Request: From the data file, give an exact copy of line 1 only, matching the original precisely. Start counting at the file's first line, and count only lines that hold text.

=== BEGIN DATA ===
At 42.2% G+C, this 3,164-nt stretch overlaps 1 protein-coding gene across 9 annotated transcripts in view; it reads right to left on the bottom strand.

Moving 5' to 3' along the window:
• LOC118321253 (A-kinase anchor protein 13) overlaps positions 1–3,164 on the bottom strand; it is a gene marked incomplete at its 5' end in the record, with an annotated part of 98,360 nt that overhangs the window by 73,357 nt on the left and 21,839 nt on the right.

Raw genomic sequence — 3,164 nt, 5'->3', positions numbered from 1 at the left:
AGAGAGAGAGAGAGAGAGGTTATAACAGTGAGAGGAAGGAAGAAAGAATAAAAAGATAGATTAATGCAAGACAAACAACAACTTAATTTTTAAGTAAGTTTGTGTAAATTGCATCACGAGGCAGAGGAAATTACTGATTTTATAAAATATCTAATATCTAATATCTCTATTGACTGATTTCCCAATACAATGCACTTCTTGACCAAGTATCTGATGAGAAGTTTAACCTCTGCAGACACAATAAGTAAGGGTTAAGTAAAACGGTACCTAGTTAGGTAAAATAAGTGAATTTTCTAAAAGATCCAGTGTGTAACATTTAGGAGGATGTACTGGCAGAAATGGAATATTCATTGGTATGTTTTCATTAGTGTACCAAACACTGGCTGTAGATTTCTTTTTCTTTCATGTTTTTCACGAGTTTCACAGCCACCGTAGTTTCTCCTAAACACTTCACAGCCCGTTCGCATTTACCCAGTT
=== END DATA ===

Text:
At 42.2% G+C, this 3,164-nt stretch overlaps 1 protein-coding gene across 9 annotated transcripts in view; it reads right to left on the bottom strand.